“Trinity is a small school with a good reputation,” Trinh says. “It has engineering and is close to one of my relatives—an uncle in Wethersfield. Because the United States was new to me, I wanted to live close to someone I knew. But more importantly, the program here gives me solid training in my field. It won’t teach me everything, but it gives me the excitement to create and innovate. I really appreciate the labs being open 24 hours a day, the easy access to faculty members, the small classes, and the research opportunities.”


He was offered a substantial scholarship to attend an engineering school in Japan, but chose to study in this country because "the United States is where all the best physics is being done," and because Trinity offered both ideal academics and location.


Currently, Trinh is the chief engineer of a small, select group of engineering students who have been preparing to compete in two robotics contests, including Trinity’s own annual International Fire Fighting Home Robot Competition. The other is the ALVIN robot, which is designed to compete in the Intelligent Ground Vehicle Competition (IGVC), which takes place in late May in Detroit, Michigan. In the Trinity event, a robotic device must navigate through a series of walls and corridors to find and put out a burning candle. Now in its 10th year, the contest attracts teams from as far away as China and Rumania. The IGVC event requires a robot to reach a variety of destinations on an outdoor obstacle course within a prescribed time limit.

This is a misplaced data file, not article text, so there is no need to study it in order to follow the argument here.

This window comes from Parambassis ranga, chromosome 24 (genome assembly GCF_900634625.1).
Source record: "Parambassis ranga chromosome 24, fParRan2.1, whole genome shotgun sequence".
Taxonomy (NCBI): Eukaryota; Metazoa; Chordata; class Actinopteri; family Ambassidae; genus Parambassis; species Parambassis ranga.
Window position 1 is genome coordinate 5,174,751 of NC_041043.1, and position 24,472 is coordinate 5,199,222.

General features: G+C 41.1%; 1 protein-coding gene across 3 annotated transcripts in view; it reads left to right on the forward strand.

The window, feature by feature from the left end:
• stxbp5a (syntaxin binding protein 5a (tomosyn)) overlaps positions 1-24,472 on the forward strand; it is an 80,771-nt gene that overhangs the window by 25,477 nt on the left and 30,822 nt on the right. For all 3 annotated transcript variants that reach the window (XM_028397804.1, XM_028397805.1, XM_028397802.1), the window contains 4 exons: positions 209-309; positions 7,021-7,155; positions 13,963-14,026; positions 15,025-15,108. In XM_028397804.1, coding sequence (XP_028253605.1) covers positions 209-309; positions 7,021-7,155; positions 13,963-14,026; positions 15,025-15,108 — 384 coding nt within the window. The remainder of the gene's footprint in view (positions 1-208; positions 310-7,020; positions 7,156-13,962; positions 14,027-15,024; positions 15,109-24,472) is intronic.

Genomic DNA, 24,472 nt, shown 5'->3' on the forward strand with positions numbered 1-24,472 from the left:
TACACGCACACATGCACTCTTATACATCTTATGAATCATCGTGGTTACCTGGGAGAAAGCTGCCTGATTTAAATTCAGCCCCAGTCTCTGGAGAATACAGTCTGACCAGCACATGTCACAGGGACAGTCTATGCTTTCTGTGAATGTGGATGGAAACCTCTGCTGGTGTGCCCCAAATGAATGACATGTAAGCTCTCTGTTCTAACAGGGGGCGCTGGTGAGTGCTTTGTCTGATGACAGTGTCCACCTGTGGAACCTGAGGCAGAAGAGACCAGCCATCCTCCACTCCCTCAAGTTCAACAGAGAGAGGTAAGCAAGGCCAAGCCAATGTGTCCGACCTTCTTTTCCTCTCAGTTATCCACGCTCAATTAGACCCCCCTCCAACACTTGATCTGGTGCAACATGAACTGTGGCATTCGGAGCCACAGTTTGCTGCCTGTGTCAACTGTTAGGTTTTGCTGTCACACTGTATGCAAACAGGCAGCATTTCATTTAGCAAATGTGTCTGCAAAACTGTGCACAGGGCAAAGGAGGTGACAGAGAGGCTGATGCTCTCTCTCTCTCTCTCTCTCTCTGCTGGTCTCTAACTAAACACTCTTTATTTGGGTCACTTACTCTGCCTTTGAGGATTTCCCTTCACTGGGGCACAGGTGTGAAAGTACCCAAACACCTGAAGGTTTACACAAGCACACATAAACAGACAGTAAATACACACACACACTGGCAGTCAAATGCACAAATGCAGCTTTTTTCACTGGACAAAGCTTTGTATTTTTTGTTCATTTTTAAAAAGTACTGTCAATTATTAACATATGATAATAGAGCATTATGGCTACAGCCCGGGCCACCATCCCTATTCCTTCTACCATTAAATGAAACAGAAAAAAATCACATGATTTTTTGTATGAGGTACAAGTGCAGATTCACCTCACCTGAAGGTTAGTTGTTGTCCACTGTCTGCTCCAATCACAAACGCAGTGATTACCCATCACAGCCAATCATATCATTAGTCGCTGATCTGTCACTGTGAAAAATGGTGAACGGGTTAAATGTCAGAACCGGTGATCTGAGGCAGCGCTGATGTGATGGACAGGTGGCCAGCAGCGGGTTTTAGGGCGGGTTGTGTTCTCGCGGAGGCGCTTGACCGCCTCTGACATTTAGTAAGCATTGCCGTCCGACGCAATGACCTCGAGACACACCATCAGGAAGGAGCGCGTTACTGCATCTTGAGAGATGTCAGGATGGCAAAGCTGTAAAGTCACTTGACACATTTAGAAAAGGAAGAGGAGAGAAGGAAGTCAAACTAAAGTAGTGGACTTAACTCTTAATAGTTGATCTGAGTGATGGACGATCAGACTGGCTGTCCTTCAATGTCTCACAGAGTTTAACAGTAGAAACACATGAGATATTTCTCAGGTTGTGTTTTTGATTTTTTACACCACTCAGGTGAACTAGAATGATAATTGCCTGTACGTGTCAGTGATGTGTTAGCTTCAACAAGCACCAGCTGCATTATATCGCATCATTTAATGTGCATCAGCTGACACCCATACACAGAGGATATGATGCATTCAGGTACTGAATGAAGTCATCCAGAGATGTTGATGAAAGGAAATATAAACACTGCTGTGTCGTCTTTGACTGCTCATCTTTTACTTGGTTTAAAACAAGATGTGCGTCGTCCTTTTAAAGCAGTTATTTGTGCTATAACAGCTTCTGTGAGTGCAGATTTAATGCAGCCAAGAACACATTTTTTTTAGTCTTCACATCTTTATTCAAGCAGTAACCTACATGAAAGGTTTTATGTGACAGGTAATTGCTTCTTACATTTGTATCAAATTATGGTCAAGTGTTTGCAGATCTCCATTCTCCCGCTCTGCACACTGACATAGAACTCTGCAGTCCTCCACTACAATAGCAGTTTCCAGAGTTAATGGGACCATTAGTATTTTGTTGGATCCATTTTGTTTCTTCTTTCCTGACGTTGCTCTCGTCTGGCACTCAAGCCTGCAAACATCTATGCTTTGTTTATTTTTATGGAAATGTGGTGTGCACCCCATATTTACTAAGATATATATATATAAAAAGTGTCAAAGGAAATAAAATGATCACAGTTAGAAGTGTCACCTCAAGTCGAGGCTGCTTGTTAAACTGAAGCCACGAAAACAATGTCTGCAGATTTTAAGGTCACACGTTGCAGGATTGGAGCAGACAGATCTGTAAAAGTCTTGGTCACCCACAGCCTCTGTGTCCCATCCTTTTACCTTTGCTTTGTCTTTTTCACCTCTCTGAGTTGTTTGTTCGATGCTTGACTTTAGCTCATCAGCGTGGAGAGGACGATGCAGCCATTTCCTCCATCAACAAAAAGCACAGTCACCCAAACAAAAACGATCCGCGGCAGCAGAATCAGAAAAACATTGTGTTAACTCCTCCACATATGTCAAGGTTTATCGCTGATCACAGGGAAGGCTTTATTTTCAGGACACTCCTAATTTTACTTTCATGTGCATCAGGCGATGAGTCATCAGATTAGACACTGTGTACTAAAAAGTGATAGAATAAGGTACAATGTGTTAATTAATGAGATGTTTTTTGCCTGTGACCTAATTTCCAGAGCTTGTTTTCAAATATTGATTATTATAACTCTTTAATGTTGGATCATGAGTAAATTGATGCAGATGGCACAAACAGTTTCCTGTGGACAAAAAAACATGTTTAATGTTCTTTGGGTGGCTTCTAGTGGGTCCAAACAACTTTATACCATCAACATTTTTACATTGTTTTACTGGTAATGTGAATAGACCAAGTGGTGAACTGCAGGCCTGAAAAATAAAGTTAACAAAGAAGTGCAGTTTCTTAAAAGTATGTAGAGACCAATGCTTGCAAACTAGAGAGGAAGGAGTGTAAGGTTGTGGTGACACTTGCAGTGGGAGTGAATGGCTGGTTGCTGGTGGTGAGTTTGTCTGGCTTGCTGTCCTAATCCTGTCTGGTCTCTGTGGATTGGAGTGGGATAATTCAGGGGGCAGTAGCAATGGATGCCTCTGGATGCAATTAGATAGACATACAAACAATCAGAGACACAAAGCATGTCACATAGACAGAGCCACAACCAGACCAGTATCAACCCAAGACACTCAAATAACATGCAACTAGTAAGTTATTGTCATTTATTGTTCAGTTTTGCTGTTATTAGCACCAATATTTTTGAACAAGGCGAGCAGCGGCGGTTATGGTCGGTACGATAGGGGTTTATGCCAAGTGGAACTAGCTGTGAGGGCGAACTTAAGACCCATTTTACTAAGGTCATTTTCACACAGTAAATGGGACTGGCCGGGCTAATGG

Even though he is still a college student, Trinh’s resumé is already filled with milestones. With a GPA of 4.16, he has won a number of academic honors, including Dean’s Scholar, Faculty Scholar, the Chemical Rubber Company Award, first prize in the Phi Gamma Delta Prizes, Holland Scholar (highest GPA of the class), and was among the top six percent in the Putnam Math Exam in 2002. In addition, he worked on a Connecticut NASA student project grant, served as a research assistant in Trinity’s DSP Lab, and was a NASA Fellow in the Connecticut Space Grant College Consortium. As if this weren’t enough, Trinh has shared his expertise with young people by serving as a research fellow in Trinity’s Initiative in Engineering Recruitment and Retention (TIER2) during the summer of 2002, where he taught a group of high school students how to design and construct a robot using Lego pieces as part of Trinity’s fire-fighting robot contest.

Trinh knows he is fortunate to have discovered his calling at such an early age and to have been able to develop it during his time at Trinity. And yet, he is determined not to let his love of math and science make his life too insular. So in addition to his engineering courses, he has taken subjects such as writing, economics, Chinese language, architectural drawing, and political science.

When he is not planning his future in research and development or thinking about which graduate school to attend, Trinh “hang[s] out with friends, or I chat online with old friends from high school in Vietnam, or watch action movies.” Why action movies?

“They’re entertaining and relaxing,” Trinh says. “Plus, I like movies like the Jackie Chan or James Bond films because I enjoy seeing what people’s imaginations conceive, given the limitations of today’s world. Some things that are impossible today might be achieved in the future."